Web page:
LUTHERAN CREED

The Large Catechism, by Martin Luther. Translated by F. Bente and W.H.T. Dan. Published in: Triglot Concordia: The
Symbolical Books of the Ev. Lutheran Church . (St. Louis: Concordia Publishing House, 1921).

with a few of our comments
Part First.
Ten Commandments
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The Third Commandment.

Thou shalt sanctify the holy day. [Remember the Sabbath day to keep it holy.]

The word holy day (Feiertag) is rendered from the Hebrew word sabbath which properly signifies to rest, that is, to abstain from
labor. Hence we are accustomed to say, Feierbend machen [that is, to cease working], or heiligen Abend geben [sanctify the
Sabbath]. Now, in the Old Testament, God separated the seventh day, and appointed it for rest, and commanded that it should be
regarded as holy above all others. As regards this external observance, this commandment was given to the Jews alone, that they
should abstain from toilsome work, and rest, so that both man and beast might recuperate, and not be weakened by unremitting
labor.....

This commandment, therefore, according to its gross sense, does not concern us Christians; for it is altogether an external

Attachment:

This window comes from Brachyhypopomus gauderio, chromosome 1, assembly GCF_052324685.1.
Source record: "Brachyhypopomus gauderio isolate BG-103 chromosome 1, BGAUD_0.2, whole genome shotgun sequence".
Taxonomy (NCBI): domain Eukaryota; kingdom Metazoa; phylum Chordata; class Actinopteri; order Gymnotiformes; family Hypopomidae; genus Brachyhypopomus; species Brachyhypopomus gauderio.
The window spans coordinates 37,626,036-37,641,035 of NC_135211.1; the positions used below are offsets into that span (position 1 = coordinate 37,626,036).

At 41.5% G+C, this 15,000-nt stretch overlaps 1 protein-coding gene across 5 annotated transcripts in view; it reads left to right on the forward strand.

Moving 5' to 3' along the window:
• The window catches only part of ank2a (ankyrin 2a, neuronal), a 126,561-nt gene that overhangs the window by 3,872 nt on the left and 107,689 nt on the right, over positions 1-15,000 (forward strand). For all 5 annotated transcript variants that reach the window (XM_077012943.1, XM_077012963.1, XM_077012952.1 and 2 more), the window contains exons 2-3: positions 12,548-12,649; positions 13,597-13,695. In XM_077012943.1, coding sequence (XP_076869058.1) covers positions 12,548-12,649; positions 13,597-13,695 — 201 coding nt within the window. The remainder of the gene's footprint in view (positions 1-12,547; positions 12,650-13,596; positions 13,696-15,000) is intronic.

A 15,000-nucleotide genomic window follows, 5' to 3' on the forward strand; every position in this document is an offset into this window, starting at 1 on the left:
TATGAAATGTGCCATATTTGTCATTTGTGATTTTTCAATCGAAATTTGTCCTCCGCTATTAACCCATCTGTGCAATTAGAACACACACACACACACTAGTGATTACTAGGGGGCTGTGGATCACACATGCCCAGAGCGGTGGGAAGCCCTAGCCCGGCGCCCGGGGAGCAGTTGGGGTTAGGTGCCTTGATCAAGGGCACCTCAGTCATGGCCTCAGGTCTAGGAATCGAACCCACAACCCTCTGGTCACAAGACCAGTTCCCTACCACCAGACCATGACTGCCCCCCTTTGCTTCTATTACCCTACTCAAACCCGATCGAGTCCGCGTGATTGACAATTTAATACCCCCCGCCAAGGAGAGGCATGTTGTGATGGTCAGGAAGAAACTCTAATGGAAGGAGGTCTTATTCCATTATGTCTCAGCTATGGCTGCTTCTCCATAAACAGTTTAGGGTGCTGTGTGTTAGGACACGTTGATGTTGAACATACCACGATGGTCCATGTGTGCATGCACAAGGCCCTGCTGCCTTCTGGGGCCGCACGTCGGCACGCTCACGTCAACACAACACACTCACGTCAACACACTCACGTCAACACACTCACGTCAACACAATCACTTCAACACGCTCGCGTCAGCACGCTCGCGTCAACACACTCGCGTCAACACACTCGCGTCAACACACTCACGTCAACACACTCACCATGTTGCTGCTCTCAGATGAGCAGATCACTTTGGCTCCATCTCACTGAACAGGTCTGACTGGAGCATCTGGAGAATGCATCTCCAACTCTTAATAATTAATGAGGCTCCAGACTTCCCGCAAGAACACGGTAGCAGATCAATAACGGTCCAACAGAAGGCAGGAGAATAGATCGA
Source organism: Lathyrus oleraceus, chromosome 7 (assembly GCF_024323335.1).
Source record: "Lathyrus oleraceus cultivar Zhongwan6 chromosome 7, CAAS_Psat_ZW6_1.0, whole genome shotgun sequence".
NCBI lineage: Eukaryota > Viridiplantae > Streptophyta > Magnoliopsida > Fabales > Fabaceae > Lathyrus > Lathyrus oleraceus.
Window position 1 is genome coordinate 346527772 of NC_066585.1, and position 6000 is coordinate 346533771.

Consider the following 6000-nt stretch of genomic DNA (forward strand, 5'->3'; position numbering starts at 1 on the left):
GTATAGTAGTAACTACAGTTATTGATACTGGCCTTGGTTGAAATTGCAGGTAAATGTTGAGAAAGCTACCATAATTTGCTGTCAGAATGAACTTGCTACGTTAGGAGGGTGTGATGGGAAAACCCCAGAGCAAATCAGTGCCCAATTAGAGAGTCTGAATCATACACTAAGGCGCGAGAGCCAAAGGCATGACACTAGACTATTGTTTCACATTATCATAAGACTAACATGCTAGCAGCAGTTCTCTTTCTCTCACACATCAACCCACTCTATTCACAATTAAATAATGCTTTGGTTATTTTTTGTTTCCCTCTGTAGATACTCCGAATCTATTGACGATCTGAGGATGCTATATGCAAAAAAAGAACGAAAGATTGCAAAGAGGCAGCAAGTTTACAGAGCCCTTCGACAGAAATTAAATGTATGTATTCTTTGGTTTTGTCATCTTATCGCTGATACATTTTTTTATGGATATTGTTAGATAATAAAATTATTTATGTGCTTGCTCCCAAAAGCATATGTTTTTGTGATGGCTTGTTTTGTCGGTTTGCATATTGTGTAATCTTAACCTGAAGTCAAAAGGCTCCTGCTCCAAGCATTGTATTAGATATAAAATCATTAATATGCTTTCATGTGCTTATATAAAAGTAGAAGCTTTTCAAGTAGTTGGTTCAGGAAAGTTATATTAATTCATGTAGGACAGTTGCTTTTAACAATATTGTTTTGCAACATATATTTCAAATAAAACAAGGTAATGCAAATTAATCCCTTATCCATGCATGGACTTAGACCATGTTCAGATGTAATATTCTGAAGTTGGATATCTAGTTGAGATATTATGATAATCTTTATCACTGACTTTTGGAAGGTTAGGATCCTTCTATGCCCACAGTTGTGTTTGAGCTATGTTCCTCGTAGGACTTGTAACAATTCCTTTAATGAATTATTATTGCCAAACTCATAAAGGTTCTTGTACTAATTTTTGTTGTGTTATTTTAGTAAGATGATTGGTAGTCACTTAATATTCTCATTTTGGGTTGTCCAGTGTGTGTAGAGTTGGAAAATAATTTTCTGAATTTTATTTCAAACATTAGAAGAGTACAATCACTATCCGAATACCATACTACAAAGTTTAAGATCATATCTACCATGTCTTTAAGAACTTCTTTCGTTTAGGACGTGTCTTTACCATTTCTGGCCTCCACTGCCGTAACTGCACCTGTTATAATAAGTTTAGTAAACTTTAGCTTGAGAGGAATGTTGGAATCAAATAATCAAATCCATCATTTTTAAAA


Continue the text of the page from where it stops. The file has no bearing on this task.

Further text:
matter, like other ordinances of the Old Testament, which were attached to particular customs, persons, times, and places, and
now have been made free through Christ.

Part Second.
Of The CREED
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Article I.

I believe in God the Father Almighty, Maker of heaven and earth.

Article II.

And in Jesus Christ, His only Son, our Lord, who was conceived by the Holy Ghost, born of the Virgin Mary; suffered under
Pontius Pilate, was crucified, dead, and buried; He descended into hell; the third day He rose again from the dead; He ascended
into heaven, and sitteth on the right hand of God the Father Almighty; from thence He shall come to judge the quick and the dead.

Article III.

I believe in the Holy Ghost; the holy Christian Church, the communion of saints; the forgiveness of sins; the resurrection of the